MR. GATHORNE HARDY
, in rising to move for leave to bring in a Bill to amend the Law relating to Regimental Exchanges said, the measure was one which he had introduced late last Session, and which there was not then time to go on with. He had explained the nature of the Bill last year, and had been very anxious that it should come on for discussion. He did not however propose on the present occasion to enter on that discussion, which would not be advantageous to the House; and he know that hon. Gentlemen opposite, who were anxious to take part in discussing the Bill, and who were opposed to it, would not offer any opposition to its introduction. Those hon. Gentlemen had asked him not to fix the second reading for an early day, and in deference to their 123 wishes he would fix it for that day fortnight, instead of for Monday next, as he had originally intended.
§ MR. TREVELYAN
said, that although the Bill was drawn in few and simple words, he believed its consequences would be neither few nor simple. He was glad therefore the right hon. Gentleman had named a somewhat distant day for the second reading, because it was most important that hon. Members should have an opportunity of studying the bearings of the question, which was most complicated in its nature, and the details of a proposition which was of a distinctly retrograde character as concerned the legislation of this country, and would have a very deep effect not only upon the Army, but upon the whole circle of our public services. When the day fixed for the second reading arrived, if no more qualified person stopped in to undertake the task, he should move that the Bill be read upon that day six months, and he earnestly hoped that he should be able to make good the few words he had now spoken to the satisfaction of the many and perhaps a majority of hon. Members.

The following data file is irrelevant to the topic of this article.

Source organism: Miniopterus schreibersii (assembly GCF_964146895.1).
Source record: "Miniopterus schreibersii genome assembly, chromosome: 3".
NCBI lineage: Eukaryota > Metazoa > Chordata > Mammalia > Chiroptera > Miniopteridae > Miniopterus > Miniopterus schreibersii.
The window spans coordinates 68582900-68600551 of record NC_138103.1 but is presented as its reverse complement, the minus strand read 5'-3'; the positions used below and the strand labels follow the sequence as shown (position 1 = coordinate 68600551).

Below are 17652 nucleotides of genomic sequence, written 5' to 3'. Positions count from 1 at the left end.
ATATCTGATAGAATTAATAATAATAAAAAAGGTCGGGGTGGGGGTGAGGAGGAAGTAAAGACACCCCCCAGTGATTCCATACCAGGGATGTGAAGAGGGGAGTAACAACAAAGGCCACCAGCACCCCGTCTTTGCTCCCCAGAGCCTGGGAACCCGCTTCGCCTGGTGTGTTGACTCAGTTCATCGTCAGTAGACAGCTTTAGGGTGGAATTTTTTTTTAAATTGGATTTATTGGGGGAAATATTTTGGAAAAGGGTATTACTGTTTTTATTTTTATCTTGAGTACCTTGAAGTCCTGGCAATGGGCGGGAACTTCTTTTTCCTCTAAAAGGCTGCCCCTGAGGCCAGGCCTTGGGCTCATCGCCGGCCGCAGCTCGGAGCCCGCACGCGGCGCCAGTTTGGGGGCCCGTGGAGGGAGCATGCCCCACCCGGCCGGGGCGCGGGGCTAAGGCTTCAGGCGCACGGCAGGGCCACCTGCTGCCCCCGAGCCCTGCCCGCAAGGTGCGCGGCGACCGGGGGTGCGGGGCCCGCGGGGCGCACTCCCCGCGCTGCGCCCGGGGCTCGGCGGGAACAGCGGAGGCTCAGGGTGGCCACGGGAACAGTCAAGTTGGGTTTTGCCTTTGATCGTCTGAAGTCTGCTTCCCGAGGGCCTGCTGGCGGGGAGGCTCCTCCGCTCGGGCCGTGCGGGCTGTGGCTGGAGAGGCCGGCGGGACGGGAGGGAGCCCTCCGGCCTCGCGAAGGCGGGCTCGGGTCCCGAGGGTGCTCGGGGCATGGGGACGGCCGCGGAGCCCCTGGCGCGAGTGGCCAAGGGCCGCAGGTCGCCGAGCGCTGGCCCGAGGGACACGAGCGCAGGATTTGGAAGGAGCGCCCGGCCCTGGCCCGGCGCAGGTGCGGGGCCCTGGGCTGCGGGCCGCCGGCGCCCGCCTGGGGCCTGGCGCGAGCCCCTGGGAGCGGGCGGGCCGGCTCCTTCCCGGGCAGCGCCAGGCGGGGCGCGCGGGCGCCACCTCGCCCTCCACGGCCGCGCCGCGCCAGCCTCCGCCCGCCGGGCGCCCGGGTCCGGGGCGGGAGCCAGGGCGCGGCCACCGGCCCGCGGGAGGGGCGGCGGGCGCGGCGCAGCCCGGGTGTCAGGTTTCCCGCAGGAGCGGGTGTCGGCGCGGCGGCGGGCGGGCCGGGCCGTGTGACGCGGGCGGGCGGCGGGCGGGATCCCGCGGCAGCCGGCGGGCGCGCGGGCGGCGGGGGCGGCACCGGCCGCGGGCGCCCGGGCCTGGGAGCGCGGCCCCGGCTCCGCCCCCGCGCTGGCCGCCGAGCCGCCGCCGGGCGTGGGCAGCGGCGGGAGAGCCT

§ MR. ANDERSON
said, that when at the close of the last Session the right hon. Gentleman withdrew the Bill, and intimated his intention to re-introduce it, he himself announced that he would again oppose it, Her Majesty's Opposition was then nowhere. He (Mr. Anderson) had to complain of considerable apathy on their part; but he hoped that on this occasion the announcement that they had just heard from the hon. Gentleman the Member for the Border Burghs meant that Her Majesty's Opposition under their new Loader really intended to take up that most objectionable Bill and give it some-tiling like a strenuous opposition. It was undoubtedly the most retrograde and reactionary measure that the Government had yet attempted, with the solitary exception of the Endowed Schools Bill, and on the second reading he should be most happy to join with the hon. Member for the Border Burghs in opposing it.
§ MR. HAYTER
said, he did not rise to give the Notice of Motion which he had intended to give—namely, to read the Bill a second time that day six months—because his hon. Friend the Member for the Border Burghs (Mr. 124 Trevelyan) had already done so. But he would remind the right hon. Gentleman the Secretary for War that that Bill applied to all regimental ranks, and that under the Army Regulation Act the ranks of major and lieutenant-colonel were to be filled by selection. Surely it could not be intended that when an officer had been selected to fill a special post he should then be permitted to accept a bonus in order to exchange into a regiment which might be more convenient for him? He had to thank his right hon. Friend for postponing the second reading till Monday week, because he must remind him that that Bill introduced a totally novel principle—namely, that of giving a Parliamentary sanction to payment for exchanges—a principle altogether unknown in every other service of the Crown.
§ Motion agreed to.
§ Bill to amend the Law relating to Regimental Exchanges, ordered to be brought in by Mr. Secretary HARDY and Mr. STANLEY.
§ Bill presented, and read the first time. [Bill 3.]